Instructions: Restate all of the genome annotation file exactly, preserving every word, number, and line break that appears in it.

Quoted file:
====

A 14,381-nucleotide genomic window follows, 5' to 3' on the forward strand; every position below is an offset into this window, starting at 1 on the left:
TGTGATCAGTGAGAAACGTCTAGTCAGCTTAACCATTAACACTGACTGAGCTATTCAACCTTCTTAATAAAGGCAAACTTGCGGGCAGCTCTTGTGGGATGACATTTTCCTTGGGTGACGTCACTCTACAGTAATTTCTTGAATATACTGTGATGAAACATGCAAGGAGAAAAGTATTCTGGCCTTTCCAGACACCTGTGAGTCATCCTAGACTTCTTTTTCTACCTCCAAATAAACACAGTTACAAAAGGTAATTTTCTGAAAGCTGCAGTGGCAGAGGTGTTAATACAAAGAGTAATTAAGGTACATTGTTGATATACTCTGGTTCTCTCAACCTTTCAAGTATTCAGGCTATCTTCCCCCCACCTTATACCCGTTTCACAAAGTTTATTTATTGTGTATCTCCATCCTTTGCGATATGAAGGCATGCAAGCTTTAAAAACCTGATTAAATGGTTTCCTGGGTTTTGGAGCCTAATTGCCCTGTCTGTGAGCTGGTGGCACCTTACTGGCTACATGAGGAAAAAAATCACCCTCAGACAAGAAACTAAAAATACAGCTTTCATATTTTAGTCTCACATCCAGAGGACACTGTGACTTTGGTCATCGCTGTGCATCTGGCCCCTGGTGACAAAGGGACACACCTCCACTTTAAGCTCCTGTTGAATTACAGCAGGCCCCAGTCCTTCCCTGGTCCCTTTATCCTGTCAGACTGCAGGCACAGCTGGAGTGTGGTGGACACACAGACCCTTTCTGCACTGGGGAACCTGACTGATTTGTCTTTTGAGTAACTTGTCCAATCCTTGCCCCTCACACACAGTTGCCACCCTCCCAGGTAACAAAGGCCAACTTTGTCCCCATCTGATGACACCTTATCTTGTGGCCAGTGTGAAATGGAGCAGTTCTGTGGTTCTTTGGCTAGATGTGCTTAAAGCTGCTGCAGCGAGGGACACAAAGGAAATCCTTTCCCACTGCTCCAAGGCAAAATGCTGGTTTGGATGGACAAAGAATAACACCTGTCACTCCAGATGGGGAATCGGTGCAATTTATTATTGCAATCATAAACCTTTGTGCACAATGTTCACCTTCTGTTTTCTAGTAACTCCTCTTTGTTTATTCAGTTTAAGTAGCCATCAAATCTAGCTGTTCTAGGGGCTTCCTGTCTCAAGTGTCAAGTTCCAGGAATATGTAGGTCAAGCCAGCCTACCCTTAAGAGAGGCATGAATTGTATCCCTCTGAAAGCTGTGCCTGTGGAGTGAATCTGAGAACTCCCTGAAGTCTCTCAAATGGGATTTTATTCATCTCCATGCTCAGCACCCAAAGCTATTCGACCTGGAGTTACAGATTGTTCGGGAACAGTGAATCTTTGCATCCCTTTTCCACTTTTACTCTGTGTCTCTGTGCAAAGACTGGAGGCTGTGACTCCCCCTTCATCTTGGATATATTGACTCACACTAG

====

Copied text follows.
A 14,381-nucleotide genomic window follows, 5' to 3' on the forward strand; every position below is an offset into this window, starting at 1 on the left:
TGTGATCAGTGAGAAACGTCTAGTCAGCTTAACCATTAACACTGACTGAGCTATTCAACCTTCTTAATAAAGGCAAACTTGCGGGCAGCTCTTGTGGGATGACATTTTCCTTGGGTGACGTCACTCTACAGTAATTTCTTGAATATACTGTGATGAAACATGCAAGGAGAAAAGTATTCTGGCCTTTCCAGACACCTGTGAGTCATCCTAGACTTCTTTTTCTACCTCCAAATAAACACAGTTACAAAAGGTAATTTTCTGAAAGCTGCAGTGGCAGAGGTGTTAATACAAAGAGTAATTAAGGTACATTGTTGATATACTCTGGTTCTCTCAACCTTTCAAGTATTCAGGCTATCTTCCCCCCACCTTATACCCGTTTCACAAAGTTTATTTATTGTGTATCTCCATCCTTTGCGATATGAAGGCATGCAAGCTTTAAAAACCTGATTAAATGGTTTCCTGGGTTTTGGAGCCTAATTGCCCTGTCTGTGAGCTGGTGGCACCTTACTGGCTACATGAGGAAAAAAATCACCCTCAGACAAGAAACTAAAAATACAGCTTTCATATTTTAGTCTCACATCCAGAGGACACTGTGACTTTGGTCATCGCTGTGCATCTGGCCCCTGGTGACAAAGGGACACACCTCCACTTTAAGCTCCTGTTGAATTACAGCAGGCCCCAGTCCTTCCCTGGTCCCTTTATCCTGTCAGACTGCAGGCACAGCTGGAGTGTGGTGGACACACAGACCCTTTCTGCACTGGGGAACCTGACTGATTTGTCTTTTGAGTAACTTGTCCAATCCTTGCCCCTCACACACAGTTGCCACCCTCCCAGGTAACAAAGGCCAACTTTGTCCCCATCTGATGACACCTTATCTTGTGGCCAGTGTGAAATGGAGCAGTTCTGTGGTTCTTTGGCTAGATGTGCTTAAAGCTGCTGCAGCGAGGGACACAAAGGAAATCCTTTCCCACTGCTCCAAGGCAAAATGCTGGTTTGGATGGACAAAGAATAACACCTGTCACTCCAGATGGGGAATCGGTGCAATTTATTATTGCAATCATAAACCTTTGTGCACAATGTTCACCTTCTGTTTTCTAGTAACTCCTCTTTGTTTATTCAGTTTAAGTAGCCATCAAATCTAGCTGTTCTAGGGGCTTCCTGTCTCAAGTGTCAAGTTCCAGGAATATGTAGGTCAAGCCAGCCTACCCTTAAGAGAGGCATGAATTGTATCCCTCTGAAAGCTGTGCCTGTGGAGTGAATCTGAGAACTCCCTGAAGTCTCTCAAATGGGATTTTATTCATCTCCATGCTCAGCACCCAAAGCTATTCGACCTGGAGTTACAGATTGTTCGGGAACAGTGAATCTTTGCATCCCTTTTCCACTTTTACTCTGTGTCTCTGTGCAAAGACTGGAGGCTGTGACTCCCCCTTCATCTTGGATATATTGACTCACACTAG